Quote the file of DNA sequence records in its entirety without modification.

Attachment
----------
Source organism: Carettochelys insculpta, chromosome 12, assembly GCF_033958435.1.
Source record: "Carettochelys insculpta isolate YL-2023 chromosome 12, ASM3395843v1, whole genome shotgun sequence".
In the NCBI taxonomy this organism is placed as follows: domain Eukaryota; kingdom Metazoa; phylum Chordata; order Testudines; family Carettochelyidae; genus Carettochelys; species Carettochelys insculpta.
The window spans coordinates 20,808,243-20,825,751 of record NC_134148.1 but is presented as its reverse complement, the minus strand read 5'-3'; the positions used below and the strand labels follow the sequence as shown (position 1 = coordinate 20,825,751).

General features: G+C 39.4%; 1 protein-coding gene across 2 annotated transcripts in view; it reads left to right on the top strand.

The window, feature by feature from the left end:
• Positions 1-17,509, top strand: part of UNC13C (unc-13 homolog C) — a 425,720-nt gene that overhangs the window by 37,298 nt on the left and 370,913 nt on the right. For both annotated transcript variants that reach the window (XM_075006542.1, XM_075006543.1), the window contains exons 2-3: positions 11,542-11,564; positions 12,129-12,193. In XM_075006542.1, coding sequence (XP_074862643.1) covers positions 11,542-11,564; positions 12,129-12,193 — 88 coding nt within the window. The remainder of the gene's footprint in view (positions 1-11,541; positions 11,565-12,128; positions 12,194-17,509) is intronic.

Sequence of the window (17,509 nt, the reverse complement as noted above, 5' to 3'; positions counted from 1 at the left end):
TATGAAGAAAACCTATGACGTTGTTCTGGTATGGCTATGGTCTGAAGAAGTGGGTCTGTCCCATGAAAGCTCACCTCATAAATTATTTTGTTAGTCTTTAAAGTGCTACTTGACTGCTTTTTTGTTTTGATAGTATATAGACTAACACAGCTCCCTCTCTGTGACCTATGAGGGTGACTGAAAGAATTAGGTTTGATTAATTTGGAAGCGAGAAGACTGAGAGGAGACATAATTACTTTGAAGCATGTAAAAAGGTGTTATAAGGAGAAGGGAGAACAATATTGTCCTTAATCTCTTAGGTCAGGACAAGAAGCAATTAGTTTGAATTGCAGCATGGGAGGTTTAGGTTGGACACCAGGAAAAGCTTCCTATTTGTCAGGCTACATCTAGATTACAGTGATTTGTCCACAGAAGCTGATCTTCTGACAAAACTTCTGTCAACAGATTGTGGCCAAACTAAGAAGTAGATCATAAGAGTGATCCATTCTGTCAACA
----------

Source organism: Carettochelys insculpta, chromosome 12, assembly GCF_033958435.1.
Source record: "Carettochelys insculpta isolate YL-2023 chromosome 12, ASM3395843v1, whole genome shotgun sequence".
In the NCBI taxonomy this organism is placed as follows: domain Eukaryota; kingdom Metazoa; phylum Chordata; order Testudines; family Carettochelyidae; genus Carettochelys; species Carettochelys insculpta.
The window spans coordinates 20,808,243-20,825,751 of record NC_134148.1 but is presented as its reverse complement, the minus strand read 5'-3'; the positions used below and the strand labels follow the sequence as shown (position 1 = coordinate 20,825,751).

General features: G+C 39.4%; 1 protein-coding gene across 2 annotated transcripts in view; it reads left to right on the top strand.

The window, feature by feature from the left end:
• Positions 1-17,509, top strand: part of UNC13C (unc-13 homolog C) — a 425,720-nt gene that overhangs the window by 37,298 nt on the left and 370,913 nt on the right. For both annotated transcript variants that reach the window (XM_075006542.1, XM_075006543.1), the window contains exons 2-3: positions 11,542-11,564; positions 12,129-12,193. In XM_075006542.1, coding sequence (XP_074862643.1) covers positions 11,542-11,564; positions 12,129-12,193 — 88 coding nt within the window. The remainder of the gene's footprint in view (positions 1-11,541; positions 11,565-12,128; positions 12,194-17,509) is intronic.

Sequence of the window (17,509 nt, the reverse complement as noted above, 5' to 3'; positions counted from 1 at the left end):
TATGAAGAAAACCTATGACGTTGTTCTGGTATGGCTATGGTCTGAAGAAGTGGGTCTGTCCCATGAAAGCTCACCTCATAAATTATTTTGTTAGTCTTTAAAGTGCTACTTGACTGCTTTTTTGTTTTGATAGTATATAGACTAACACAGCTCCCTCTCTGTGACCTATGAGGGTGACTGAAAGAATTAGGTTTGATTAATTTGGAAGCGAGAAGACTGAGAGGAGACATAATTACTTTGAAGCATGTAAAAAGGTGTTATAAGGAGAAGGGAGAACAATATTGTCCTTAATCTCTTAGGTCAGGACAAGAAGCAATTAGTTTGAATTGCAGCATGGGAGGTTTAGGTTGGACACCAGGAAAAGCTTCCTATTTGTCAGGCTACATCTAGATTACAGTGATTTGTCCACAGAAGCTGATCTTCTGACAAAACTTCTGTCAACAGATTGTGGCCAAACTAAGAAGTAGATCATAAGAGTGATCCATTCTGTCAACA